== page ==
Newspaper article The Evening Standard (London, England)

PEAK-HOUR PRICE RISES WON'T PREVENT RAIL OVERCROWDING; Commuters Can't Switch Work Patterns

Newspaper article The Evening Standard (London, England)

PEAK-HOUR PRICE RISES WON'T PREVENT RAIL OVERCROWDING; Commuters Can't Switch Work Patterns

Article excerpt

Byline: DICK MURRAY

GOVERNMENT attempts to price commuters off the busiest trains are doomed to failure, an Evening Standard survey reveals today.

Almost two-thirds of London commuters would not or could not alter the times they travel in return for cheaper fares. The result is a blow to cheaper travel at off-peak times - the Government's attempts to deal with overcrowding.

Under the new moves, passengers using the London to Reading service on First Great Western will see the biggest fare rise. The cost of a standard return will increase 9.5 per cent from 25.90 to [pounds sterling]28.30.

The Standard's poll of 950 rush-hour commuters found just one in three passengers

said they either could or

the real world, London's workforce has got to get to work when and where it is needed."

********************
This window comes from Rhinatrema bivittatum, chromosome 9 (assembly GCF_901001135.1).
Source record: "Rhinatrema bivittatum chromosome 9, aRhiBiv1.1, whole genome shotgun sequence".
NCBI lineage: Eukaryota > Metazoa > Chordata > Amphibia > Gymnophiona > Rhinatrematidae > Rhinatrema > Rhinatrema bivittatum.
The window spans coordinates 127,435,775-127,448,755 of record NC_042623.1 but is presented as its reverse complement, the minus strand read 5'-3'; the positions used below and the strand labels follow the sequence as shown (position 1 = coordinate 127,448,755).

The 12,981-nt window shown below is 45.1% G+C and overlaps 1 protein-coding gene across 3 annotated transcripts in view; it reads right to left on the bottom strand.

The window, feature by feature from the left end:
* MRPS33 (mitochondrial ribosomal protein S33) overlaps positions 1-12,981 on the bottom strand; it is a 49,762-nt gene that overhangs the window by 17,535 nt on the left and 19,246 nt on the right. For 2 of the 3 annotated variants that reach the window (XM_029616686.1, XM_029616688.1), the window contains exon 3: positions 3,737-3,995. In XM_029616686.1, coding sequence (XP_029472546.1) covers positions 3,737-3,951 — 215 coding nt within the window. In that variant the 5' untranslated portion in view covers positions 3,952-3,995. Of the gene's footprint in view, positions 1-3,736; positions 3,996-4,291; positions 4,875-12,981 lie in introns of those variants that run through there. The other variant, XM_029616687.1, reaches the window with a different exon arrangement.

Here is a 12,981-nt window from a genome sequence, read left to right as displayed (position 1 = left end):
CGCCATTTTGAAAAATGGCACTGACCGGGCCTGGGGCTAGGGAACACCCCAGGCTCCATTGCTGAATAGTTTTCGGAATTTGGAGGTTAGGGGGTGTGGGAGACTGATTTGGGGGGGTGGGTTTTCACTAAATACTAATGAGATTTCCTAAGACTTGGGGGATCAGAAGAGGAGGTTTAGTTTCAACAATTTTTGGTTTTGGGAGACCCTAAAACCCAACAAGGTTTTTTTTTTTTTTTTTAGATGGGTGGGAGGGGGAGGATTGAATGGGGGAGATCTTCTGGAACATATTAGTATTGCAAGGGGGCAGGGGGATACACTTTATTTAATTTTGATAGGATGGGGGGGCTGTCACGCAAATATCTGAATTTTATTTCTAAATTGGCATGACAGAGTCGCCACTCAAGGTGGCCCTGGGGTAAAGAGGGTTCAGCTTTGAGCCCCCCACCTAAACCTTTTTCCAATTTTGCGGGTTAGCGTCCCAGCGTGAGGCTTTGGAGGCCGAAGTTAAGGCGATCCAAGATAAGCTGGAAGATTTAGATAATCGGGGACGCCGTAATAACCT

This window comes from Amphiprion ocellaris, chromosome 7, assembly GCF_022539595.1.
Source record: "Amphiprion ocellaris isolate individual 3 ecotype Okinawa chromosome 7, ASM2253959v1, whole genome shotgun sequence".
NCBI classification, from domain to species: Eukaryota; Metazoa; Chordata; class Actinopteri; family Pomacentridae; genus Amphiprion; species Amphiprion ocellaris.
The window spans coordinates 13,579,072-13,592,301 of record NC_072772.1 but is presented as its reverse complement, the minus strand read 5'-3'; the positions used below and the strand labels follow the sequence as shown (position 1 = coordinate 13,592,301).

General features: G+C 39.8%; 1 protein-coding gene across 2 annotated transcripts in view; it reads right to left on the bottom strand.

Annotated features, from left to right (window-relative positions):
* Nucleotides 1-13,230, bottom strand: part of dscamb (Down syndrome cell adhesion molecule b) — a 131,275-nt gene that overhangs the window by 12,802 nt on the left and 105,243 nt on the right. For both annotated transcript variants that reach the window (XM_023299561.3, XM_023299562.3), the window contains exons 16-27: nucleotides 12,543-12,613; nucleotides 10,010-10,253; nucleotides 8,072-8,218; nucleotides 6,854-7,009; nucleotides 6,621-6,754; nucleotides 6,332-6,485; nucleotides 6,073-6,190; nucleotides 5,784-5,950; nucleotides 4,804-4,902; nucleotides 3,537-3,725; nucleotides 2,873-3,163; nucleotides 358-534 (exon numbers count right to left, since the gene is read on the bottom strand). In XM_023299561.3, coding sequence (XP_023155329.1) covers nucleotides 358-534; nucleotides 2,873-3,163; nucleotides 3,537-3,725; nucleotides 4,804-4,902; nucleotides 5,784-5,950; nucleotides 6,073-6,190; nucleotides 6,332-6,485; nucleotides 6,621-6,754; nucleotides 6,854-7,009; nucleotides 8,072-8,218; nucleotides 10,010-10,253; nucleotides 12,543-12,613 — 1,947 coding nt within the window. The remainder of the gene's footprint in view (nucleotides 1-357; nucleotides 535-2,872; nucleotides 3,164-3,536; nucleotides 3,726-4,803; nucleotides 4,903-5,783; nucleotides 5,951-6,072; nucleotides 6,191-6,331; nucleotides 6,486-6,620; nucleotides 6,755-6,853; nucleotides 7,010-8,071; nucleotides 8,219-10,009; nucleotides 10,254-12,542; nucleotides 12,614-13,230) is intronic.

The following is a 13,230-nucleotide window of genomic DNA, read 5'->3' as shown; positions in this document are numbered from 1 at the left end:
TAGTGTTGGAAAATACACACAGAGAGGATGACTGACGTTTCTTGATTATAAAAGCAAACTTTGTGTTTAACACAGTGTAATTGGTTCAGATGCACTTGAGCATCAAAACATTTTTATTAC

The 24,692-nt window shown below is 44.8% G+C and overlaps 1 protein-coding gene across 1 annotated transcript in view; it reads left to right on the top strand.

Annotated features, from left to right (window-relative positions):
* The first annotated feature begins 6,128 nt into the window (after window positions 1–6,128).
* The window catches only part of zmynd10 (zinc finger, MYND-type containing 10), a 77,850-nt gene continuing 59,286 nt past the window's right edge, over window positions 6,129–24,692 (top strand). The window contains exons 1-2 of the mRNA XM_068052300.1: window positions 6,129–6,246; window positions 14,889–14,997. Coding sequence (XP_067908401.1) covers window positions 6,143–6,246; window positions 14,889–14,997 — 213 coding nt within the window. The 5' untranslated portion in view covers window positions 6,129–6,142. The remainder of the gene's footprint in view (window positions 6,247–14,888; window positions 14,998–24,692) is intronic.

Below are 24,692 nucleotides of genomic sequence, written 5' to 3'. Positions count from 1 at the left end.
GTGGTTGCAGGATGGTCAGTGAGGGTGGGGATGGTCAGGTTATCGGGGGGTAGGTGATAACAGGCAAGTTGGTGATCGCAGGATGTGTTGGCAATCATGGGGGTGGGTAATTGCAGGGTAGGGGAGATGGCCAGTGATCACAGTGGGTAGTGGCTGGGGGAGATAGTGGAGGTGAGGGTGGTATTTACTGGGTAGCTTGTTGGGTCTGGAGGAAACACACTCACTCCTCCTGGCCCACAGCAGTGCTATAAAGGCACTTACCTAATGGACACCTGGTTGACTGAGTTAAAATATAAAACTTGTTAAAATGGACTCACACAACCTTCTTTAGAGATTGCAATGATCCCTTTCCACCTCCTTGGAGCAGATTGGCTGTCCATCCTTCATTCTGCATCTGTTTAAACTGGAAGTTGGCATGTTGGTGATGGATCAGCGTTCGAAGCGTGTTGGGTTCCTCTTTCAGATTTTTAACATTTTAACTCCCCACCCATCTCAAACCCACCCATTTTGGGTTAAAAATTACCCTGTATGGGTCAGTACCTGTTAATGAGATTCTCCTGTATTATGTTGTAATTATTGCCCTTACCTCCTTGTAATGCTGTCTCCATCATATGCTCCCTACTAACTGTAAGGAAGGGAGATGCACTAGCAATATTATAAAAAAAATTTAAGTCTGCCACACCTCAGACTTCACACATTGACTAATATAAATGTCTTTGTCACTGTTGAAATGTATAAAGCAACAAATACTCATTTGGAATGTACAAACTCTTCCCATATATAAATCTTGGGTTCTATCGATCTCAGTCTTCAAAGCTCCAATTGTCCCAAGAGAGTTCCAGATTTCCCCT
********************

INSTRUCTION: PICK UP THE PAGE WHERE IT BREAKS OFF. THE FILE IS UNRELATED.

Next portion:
Mr Stanbridge joined the growing list of critics who blame lack of investment. He said: "Business has brought in measures to support more flexible working but would be willing to change their commuting hours.

Many said it was impossible for them to change the time they started or finished work. But there was support for other moves. Almost two thirds backed removing either lavatories or first class accommodation to provide more seats.

The rejection of attempts to cut peak demand, which are being studied by Network Rail and Transport Secretary Douglas Alexander, was only to be expected, employers said.

Colin Stanbridge, chief executive of the London Chamber of Commerce, which represents 10,000 businesses, said: "Seasoned commuters and those businesses which have tried to find a way around London's chronic transport problems will not be too surprised by the findings.

"These kind of incentives may look good on paper but when it comes to

the biggest difference would arise from government investment in Transport for London's vision."

This week, the Evening Standard revealed TfL's [pounds sterling]120 billion "wish list" for radical improvements.

Yesterday, it was revealed that fares would rise by 4.3 per cent on average from January. Critics say the rises are designed to encourage "demand management". …

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